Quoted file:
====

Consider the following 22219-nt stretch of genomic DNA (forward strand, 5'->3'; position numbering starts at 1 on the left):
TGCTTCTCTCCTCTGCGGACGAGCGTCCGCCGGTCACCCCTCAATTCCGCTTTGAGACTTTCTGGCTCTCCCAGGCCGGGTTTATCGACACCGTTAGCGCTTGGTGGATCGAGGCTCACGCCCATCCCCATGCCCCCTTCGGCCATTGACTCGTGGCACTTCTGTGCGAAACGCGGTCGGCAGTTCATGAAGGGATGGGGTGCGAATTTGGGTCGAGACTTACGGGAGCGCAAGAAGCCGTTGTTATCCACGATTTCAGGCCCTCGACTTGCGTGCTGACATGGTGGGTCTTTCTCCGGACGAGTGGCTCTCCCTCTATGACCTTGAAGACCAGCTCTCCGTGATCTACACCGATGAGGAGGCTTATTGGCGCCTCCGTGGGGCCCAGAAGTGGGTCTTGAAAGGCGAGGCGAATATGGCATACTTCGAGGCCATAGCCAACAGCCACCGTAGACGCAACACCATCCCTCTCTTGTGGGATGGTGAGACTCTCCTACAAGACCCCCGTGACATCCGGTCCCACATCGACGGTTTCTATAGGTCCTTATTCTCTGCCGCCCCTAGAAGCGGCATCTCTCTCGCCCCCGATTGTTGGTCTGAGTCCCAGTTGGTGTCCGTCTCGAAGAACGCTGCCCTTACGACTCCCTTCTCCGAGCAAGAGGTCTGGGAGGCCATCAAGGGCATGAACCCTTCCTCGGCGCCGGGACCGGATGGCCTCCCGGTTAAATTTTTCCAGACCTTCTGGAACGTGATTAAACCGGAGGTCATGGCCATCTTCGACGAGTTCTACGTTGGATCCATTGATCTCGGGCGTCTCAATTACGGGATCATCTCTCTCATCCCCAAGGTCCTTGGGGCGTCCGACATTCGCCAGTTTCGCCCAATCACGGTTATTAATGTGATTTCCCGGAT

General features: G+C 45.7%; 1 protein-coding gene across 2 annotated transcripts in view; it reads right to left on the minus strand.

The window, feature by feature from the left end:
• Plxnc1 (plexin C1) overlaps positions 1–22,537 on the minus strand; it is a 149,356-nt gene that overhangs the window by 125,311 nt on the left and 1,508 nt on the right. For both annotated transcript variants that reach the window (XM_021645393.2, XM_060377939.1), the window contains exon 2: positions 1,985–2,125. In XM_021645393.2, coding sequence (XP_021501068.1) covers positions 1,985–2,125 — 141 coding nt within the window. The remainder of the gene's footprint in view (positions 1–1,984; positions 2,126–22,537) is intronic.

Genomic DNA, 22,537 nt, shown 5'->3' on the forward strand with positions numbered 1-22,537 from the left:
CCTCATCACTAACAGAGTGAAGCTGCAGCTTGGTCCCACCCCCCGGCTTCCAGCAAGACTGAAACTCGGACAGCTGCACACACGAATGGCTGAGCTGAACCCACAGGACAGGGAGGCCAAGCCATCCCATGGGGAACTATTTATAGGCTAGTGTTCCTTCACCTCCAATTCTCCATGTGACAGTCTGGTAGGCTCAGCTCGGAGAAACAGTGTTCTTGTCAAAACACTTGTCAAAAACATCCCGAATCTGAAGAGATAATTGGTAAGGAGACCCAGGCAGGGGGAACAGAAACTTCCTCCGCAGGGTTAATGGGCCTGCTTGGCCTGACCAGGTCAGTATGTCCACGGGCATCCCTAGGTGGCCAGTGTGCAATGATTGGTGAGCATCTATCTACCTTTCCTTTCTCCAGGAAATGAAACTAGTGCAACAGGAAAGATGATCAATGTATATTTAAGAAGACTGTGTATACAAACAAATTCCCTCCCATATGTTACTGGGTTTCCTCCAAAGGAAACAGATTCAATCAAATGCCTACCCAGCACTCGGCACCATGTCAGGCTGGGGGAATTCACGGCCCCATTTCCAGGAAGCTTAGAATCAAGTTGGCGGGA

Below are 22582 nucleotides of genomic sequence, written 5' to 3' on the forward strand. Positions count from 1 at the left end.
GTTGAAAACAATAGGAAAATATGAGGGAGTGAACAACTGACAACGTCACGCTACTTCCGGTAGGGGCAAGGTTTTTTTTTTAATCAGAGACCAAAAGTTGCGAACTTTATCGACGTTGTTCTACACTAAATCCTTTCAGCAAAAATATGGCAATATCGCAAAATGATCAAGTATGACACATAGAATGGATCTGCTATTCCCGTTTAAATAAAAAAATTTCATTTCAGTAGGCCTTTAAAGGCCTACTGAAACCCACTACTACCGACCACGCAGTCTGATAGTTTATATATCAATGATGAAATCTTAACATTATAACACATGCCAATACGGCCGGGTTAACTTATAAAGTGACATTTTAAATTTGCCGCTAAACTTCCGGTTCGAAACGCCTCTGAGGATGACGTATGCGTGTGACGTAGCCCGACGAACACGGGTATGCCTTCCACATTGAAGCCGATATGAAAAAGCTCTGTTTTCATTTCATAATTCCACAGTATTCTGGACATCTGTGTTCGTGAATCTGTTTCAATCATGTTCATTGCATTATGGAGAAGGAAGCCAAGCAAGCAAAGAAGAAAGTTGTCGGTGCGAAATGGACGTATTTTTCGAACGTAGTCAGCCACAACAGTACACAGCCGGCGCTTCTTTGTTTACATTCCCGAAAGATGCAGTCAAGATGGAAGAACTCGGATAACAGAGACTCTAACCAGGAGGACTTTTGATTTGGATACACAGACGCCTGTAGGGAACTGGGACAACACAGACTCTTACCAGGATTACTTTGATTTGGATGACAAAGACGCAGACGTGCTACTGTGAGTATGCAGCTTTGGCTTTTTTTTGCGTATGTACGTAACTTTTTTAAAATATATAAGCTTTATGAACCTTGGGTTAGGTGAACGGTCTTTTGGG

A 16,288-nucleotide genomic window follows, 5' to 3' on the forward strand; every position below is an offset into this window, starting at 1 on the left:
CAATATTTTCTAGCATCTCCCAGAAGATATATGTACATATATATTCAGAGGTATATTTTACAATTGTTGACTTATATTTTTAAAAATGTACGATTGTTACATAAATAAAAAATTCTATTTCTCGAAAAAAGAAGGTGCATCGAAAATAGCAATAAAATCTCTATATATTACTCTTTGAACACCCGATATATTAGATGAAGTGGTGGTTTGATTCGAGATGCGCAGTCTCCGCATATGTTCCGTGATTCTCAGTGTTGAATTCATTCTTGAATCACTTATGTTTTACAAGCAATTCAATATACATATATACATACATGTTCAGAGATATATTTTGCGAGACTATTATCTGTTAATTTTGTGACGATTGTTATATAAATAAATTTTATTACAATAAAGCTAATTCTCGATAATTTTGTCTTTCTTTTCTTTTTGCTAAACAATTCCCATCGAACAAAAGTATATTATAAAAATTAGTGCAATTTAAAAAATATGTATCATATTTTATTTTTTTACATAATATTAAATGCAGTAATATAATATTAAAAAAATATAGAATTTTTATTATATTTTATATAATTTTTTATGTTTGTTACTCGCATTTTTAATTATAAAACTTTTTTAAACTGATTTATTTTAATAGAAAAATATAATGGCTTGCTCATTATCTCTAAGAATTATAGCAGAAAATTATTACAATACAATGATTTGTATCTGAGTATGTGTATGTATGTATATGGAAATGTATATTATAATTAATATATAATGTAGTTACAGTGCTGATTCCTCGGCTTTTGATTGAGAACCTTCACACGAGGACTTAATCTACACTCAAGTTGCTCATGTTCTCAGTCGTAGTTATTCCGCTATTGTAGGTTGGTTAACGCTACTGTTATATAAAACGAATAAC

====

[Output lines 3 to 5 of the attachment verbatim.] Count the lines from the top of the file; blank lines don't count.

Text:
General features: G+C 45.7%; 1 protein-coding gene across 2 annotated transcripts in view; it reads right to left on the minus strand.

The window, feature by feature from the left end:
• Plxnc1 (plexin C1) overlaps positions 1–22,537 on the minus strand; it is a 149,356-nt gene that overhangs the window by 125,311 nt on the left and 1,508 nt on the right. For both annotated transcript variants that reach the window (XM_021645393.2, XM_060377939.1), the window contains exon 2: positions 1,985–2,125. In XM_021645393.2, coding sequence (XP_021501068.1) covers positions 1,985–2,125 — 141 coding nt within the window. The remainder of the gene's footprint in view (positions 1–1,984; positions 2,126–22,537) is intronic.